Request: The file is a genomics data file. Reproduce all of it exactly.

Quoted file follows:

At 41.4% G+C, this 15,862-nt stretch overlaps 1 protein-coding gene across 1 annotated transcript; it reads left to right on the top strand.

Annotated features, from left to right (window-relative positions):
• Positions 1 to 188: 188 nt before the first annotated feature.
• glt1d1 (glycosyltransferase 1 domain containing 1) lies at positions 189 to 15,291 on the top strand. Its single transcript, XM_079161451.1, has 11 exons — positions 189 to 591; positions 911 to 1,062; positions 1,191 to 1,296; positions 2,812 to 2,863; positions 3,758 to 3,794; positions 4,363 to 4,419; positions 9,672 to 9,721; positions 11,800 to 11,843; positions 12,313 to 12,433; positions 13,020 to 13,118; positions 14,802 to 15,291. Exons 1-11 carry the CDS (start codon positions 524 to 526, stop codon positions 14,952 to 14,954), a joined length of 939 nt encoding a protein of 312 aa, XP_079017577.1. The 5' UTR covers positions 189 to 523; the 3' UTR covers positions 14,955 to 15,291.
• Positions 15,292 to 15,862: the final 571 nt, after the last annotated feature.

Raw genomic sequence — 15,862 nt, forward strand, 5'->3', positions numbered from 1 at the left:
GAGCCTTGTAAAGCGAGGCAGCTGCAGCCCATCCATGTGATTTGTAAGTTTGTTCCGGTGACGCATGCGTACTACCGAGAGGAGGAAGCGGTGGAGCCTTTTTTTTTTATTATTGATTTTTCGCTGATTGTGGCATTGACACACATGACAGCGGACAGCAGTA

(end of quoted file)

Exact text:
At 41.4% G+C, this 15,862-nt stretch overlaps 1 protein-coding gene across 1 annotated transcript; it reads left to right on the top strand.

Annotated features, from left to right (window-relative positions):
• Positions 1 to 188: 188 nt before the first annotated feature.
• glt1d1 (glycosyltransferase 1 domain containing 1) lies at positions 189 to 15,291 on the top strand. Its single transcript, XM_079161451.1, has 11 exons — positions 189 to 591; positions 911 to 1,062; positions 1,191 to 1,296; positions 2,812 to 2,863; positions 3,758 to 3,794; positions 4,363 to 4,419; positions 9,672 to 9,721; positions 11,800 to 11,843; positions 12,313 to 12,433; positions 13,020 to 13,118; positions 14,802 to 15,291. Exons 1-11 carry the CDS (start codon positions 524 to 526, stop codon positions 14,952 to 14,954), a joined length of 939 nt encoding a protein of 312 aa, XP_079017577.1. The 5' UTR covers positions 189 to 523; the 3' UTR covers positions 14,955 to 15,291.
• Positions 15,292 to 15,862: the final 571 nt, after the last annotated feature.

Raw genomic sequence — 15,862 nt, forward strand, 5'->3', positions numbered from 1 at the left:
GAGCCTTGTAAAGCGAGGCAGCTGCAGCCCATCCATGTGATTTGTAAGTTTGTTCCGGTGACGCATGCGTACTACCGAGAGGAGGAAGCGGTGGAGCCTTTTTTTTTTATTATTGATTTTTCGCTGATTGTGGCATTGACACACATGACAGCGGACAGCAGTA